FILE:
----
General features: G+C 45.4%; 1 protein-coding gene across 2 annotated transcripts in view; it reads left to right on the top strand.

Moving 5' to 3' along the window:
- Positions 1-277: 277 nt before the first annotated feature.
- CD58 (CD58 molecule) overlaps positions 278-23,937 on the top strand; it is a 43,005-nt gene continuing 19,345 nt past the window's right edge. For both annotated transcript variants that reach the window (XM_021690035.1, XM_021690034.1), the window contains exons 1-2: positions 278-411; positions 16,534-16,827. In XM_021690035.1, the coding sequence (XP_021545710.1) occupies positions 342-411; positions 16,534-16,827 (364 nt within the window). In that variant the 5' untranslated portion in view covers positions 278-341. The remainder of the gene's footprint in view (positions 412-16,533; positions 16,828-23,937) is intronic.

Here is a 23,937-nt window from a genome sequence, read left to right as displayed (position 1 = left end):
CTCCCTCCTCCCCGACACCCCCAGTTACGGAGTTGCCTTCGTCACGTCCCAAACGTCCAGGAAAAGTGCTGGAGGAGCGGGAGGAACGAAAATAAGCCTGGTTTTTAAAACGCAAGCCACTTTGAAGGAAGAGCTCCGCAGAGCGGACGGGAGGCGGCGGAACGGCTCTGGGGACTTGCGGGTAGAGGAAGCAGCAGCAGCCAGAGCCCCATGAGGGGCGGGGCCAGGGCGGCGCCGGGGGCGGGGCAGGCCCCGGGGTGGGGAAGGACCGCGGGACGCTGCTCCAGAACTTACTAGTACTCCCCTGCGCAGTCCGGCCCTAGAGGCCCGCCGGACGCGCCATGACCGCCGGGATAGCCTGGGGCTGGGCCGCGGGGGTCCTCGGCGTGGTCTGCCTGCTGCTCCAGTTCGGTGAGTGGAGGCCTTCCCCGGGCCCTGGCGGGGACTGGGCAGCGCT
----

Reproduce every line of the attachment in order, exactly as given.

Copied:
General features: G+C 45.4%; 1 protein-coding gene across 2 annotated transcripts in view; it reads left to right on the top strand.

Moving 5' to 3' along the window:
- Positions 1-277: 277 nt before the first annotated feature.
- CD58 (CD58 molecule) overlaps positions 278-23,937 on the top strand; it is a 43,005-nt gene continuing 19,345 nt past the window's right edge. For both annotated transcript variants that reach the window (XM_021690035.1, XM_021690034.1), the window contains exons 1-2: positions 278-411; positions 16,534-16,827. In XM_021690035.1, the coding sequence (XP_021545710.1) occupies positions 342-411; positions 16,534-16,827 (364 nt within the window). In that variant the 5' untranslated portion in view covers positions 278-341. The remainder of the gene's footprint in view (positions 412-16,533; positions 16,828-23,937) is intronic.

Here is a 23,937-nt window from a genome sequence, read left to right as displayed (position 1 = left end):
CTCCCTCCTCCCCGACACCCCCAGTTACGGAGTTGCCTTCGTCACGTCCCAAACGTCCAGGAAAAGTGCTGGAGGAGCGGGAGGAACGAAAATAAGCCTGGTTTTTAAAACGCAAGCCACTTTGAAGGAAGAGCTCCGCAGAGCGGACGGGAGGCGGCGGAACGGCTCTGGGGACTTGCGGGTAGAGGAAGCAGCAGCAGCCAGAGCCCCATGAGGGGCGGGGCCAGGGCGGCGCCGGGGGCGGGGCAGGCCCCGGGGTGGGGAAGGACCGCGGGACGCTGCTCCAGAACTTACTAGTACTCCCCTGCGCAGTCCGGCCCTAGAGGCCCGCCGGACGCGCCATGACCGCCGGGATAGCCTGGGGCTGGGCCGCGGGGGTCCTCGGCGTGGTCTGCCTGCTGCTCCAGTTCGGTGAGTGGAGGCCTTCCCCGGGCCCTGGCGGGGACTGGGCAGCGCT